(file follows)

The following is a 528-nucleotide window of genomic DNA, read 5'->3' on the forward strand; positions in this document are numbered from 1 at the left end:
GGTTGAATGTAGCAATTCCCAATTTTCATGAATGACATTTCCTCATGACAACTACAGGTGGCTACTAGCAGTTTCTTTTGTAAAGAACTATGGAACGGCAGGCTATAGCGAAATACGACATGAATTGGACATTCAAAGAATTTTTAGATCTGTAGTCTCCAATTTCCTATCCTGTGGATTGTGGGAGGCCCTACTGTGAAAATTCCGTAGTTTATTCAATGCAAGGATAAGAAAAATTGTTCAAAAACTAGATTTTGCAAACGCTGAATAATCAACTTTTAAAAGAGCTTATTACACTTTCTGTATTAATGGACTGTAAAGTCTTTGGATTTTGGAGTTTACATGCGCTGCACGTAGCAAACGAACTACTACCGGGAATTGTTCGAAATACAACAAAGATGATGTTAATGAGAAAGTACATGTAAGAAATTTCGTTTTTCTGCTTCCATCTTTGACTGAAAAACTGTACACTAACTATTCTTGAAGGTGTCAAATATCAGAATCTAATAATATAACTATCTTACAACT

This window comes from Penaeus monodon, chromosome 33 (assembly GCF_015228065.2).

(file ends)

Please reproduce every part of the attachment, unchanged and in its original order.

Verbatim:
The following is a 528-nucleotide window of genomic DNA, read 5'->3' on the forward strand; positions in this document are numbered from 1 at the left end:
GGTTGAATGTAGCAATTCCCAATTTTCATGAATGACATTTCCTCATGACAACTACAGGTGGCTACTAGCAGTTTCTTTTGTAAAGAACTATGGAACGGCAGGCTATAGCGAAATACGACATGAATTGGACATTCAAAGAATTTTTAGATCTGTAGTCTCCAATTTCCTATCCTGTGGATTGTGGGAGGCCCTACTGTGAAAATTCCGTAGTTTATTCAATGCAAGGATAAGAAAAATTGTTCAAAAACTAGATTTTGCAAACGCTGAATAATCAACTTTTAAAAGAGCTTATTACACTTTCTGTATTAATGGACTGTAAAGTCTTTGGATTTTGGAGTTTACATGCGCTGCACGTAGCAAACGAACTACTACCGGGAATTGTTCGAAATACAACAAAGATGATGTTAATGAGAAAGTACATGTAAGAAATTTCGTTTTTCTGCTTCCATCTTTGACTGAAAAACTGTACACTAACTATTCTTGAAGGTGTCAAATATCAGAATCTAATAATATAACTATCTTACAACT

This window comes from Penaeus monodon, chromosome 33 (assembly GCF_015228065.2).